Palm Springs Law Blog

Wednesday, July 8, 2020

Probate and Long-term California Cohabitants

While marriage used to be standard for cohabitation, such is no longer the case. Many people choose to cohabitate with each other without being married. However, despite the absence of a marriage certificate, long-term partners or companions are often as dedicated and connected as those who are married. The main difference though is that probate law does not afford long-term partners the same rights as spouses or legally registered domestic partners. Therefore, when one partner passes away, the other often does not receive anything.

A Spouse’s Right to Inherit Property

Under California law, spouses have the right to inherit all of the community property between themselves and their spouses as well as a large portion of their partner’s separate property when they pass away. Spouses benefit in that they:

  • Have priority in being appointed as the administrator of their deceased spouse’s estate;
  • May bring a spousal property petition;
  • May qualify for a spousal probate homestead;
  • May have the right to a family allowance; and/or
  • May claim to have been inadvertently omitted from their deceased spouse’s estate plan.

A Long-term Cohabitant’s Right to Inherit Property

This is very different than the rights of a long-term cohabitant. Without an existing Will or other estate-planning documents, a long-term cohabitating partner is not entitled to anything. Without such documents, when an individual dies, his or her estate will pass as provided by the laws of intestate succession to his or her children, then to parents, or siblings.

So what can you do to protect your rights to your partner’s estate? Although it may not be on your agenda, if you want to have rights to your partner’s estate or you want your partner to have the same to yours, the simplest way is to get married. However, whether or not you want to get married, it’s important to consult with a knowledgeable and experienced estate-planning attorney who can help you to prepare the proper documents to fulfill your wishes.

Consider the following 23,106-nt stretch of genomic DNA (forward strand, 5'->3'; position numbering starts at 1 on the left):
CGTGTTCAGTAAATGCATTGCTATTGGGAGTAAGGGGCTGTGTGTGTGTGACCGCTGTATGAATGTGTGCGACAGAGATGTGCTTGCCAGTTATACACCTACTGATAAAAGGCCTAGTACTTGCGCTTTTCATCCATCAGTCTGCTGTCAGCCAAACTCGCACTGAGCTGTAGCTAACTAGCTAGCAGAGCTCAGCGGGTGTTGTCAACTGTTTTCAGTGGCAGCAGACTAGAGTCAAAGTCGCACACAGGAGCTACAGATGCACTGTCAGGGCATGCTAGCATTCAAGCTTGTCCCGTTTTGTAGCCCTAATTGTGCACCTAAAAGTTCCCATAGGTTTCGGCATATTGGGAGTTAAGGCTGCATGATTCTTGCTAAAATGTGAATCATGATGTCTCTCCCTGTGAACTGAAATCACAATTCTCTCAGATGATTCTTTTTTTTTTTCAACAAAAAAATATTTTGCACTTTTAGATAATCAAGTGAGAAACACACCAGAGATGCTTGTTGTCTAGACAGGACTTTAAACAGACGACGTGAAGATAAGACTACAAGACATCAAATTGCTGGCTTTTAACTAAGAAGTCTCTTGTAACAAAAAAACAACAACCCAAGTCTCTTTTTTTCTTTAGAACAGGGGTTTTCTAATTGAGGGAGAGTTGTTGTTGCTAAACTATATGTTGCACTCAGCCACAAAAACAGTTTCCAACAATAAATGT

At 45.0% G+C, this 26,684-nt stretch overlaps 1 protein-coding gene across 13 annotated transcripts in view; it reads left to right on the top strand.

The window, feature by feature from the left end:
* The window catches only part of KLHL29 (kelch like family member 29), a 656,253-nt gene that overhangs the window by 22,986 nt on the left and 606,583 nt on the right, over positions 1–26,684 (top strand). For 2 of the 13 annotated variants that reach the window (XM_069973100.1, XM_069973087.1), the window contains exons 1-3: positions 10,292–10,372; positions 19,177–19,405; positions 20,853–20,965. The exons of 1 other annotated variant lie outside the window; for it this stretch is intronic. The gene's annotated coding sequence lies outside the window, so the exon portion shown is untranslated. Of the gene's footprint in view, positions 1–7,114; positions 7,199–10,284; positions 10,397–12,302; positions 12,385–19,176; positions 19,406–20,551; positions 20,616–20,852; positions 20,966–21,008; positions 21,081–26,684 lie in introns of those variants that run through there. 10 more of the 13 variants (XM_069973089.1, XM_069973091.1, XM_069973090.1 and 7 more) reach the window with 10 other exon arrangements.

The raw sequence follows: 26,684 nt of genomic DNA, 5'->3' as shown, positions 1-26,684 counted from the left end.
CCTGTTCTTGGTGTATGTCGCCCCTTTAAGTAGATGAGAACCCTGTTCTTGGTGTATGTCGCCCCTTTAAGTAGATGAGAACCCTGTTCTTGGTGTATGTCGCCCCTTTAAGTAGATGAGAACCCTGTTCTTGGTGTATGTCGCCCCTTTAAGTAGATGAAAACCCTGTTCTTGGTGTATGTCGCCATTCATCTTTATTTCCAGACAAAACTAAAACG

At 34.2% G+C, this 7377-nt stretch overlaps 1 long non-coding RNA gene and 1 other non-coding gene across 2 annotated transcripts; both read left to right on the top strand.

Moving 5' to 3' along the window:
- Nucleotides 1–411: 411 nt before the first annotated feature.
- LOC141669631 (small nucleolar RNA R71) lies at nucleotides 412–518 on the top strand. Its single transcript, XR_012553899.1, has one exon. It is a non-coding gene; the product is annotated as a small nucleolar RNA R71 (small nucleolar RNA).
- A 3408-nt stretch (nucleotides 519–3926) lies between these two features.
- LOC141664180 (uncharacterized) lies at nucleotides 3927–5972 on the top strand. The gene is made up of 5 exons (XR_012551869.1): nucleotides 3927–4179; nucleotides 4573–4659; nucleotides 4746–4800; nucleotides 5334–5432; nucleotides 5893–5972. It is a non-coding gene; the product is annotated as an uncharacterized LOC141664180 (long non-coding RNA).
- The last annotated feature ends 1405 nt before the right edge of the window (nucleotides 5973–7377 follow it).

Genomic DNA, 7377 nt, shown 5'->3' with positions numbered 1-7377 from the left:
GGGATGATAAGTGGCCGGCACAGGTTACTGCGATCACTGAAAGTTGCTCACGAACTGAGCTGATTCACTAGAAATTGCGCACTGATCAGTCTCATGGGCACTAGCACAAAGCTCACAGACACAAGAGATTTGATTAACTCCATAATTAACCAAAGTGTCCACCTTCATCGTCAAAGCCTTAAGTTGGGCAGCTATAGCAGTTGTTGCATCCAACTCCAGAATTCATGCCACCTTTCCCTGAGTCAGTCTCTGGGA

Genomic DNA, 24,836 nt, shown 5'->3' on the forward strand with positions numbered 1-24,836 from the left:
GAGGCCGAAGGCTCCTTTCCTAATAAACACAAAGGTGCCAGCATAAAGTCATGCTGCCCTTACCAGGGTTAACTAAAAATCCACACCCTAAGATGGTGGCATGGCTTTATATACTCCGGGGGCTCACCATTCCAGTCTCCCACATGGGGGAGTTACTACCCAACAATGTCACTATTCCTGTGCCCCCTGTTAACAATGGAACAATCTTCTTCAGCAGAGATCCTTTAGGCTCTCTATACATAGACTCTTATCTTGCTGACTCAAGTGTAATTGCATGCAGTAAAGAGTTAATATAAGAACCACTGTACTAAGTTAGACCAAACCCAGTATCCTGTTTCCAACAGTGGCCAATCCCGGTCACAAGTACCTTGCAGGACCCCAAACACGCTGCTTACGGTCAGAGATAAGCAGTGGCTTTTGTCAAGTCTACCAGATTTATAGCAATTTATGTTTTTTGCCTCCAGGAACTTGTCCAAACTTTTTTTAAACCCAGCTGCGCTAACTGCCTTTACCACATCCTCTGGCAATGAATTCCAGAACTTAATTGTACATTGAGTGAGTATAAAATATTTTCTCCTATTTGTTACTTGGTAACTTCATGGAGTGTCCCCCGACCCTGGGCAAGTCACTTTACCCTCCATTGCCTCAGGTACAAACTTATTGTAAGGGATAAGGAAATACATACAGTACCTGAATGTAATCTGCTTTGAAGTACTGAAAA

It’s important to note that registered domestic partners (RDPs) are entitled to the same protections, rights, and benefits as those who are legally married spouses, under California law. The rights of RDPs are interchangeable for those of spouses in California.

Heritage Legal, PC Helps Those in California to with Their Comprehensive Estate Planning Needs

To ensure that you and your loved ones are protected when you pass, it is wise to consult with a knowledgeable and experienced California estate planning attorney. They can work to ensure that your wishes will be carried out in the manner in which you desire.

At Heritage Legal, PC, we understand the importance of protecting the very things that you care about the most. We can help you to establish a comprehensive estate plan that meets your needs and the needs of your family. To learn more or to schedule a free consultation, contact us today!

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